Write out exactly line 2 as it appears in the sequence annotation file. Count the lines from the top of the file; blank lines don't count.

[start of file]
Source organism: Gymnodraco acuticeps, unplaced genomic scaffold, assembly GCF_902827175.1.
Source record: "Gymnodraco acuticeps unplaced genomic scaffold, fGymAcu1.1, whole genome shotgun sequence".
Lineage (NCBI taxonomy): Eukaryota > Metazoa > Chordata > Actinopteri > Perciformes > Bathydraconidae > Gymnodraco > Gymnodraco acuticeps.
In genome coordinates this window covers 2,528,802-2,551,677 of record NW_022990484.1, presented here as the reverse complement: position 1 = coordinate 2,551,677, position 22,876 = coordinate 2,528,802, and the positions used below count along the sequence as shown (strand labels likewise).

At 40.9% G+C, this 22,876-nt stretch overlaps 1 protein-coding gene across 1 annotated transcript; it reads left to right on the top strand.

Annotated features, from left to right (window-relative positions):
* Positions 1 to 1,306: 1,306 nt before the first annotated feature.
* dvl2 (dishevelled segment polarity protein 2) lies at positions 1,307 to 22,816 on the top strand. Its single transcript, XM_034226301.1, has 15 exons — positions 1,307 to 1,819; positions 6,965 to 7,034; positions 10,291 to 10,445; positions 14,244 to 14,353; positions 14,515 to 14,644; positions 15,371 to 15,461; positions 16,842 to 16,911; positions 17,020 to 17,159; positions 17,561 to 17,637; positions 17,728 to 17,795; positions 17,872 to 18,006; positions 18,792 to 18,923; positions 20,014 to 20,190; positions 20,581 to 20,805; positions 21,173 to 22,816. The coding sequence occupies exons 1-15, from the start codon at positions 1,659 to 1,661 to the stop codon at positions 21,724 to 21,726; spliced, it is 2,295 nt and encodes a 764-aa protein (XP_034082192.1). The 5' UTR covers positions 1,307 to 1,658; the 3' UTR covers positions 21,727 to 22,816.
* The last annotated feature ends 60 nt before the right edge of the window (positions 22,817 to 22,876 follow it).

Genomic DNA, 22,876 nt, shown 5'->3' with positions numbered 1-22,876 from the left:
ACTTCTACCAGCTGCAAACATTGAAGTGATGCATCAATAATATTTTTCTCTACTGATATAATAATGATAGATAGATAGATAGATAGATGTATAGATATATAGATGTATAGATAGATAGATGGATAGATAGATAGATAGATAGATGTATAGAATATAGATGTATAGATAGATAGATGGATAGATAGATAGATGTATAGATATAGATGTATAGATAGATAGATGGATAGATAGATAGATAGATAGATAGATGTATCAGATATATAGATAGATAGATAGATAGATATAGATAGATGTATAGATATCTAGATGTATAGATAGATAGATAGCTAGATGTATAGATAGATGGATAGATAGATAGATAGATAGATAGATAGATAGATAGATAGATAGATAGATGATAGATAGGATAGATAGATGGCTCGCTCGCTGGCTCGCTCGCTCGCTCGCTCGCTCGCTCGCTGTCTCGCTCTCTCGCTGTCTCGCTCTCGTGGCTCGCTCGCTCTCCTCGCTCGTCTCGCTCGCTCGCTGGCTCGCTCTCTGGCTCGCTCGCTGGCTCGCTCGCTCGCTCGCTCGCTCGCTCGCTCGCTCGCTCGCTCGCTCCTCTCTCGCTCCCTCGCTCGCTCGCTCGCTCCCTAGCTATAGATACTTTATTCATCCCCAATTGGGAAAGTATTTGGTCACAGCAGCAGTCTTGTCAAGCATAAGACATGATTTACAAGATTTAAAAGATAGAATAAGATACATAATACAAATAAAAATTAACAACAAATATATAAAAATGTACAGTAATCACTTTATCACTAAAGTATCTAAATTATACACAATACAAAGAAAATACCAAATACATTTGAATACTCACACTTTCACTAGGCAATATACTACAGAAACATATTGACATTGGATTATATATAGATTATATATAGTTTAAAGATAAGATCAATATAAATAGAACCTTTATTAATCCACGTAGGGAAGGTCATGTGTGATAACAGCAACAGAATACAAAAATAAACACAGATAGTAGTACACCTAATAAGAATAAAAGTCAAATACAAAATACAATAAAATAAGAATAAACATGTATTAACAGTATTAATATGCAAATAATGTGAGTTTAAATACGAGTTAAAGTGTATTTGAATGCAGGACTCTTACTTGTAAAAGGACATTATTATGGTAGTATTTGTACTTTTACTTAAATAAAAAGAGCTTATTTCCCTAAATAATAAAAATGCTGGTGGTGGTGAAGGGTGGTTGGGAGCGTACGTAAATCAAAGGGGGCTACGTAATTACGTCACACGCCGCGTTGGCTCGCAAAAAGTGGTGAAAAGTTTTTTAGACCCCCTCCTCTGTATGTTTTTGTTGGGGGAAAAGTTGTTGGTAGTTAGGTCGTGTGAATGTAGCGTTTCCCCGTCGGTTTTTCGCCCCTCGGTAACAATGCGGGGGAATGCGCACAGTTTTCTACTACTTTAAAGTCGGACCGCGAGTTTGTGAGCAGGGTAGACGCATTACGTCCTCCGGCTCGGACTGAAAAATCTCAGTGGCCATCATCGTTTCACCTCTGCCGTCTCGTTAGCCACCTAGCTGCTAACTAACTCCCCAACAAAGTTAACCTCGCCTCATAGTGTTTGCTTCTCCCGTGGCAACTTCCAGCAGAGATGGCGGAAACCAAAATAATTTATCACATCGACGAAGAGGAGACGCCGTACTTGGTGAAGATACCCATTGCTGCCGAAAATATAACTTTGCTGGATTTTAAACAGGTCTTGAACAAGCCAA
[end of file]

Source record: "Gymnodraco acuticeps unplaced genomic scaffold, fGymAcu1.1, whole genome shotgun sequence".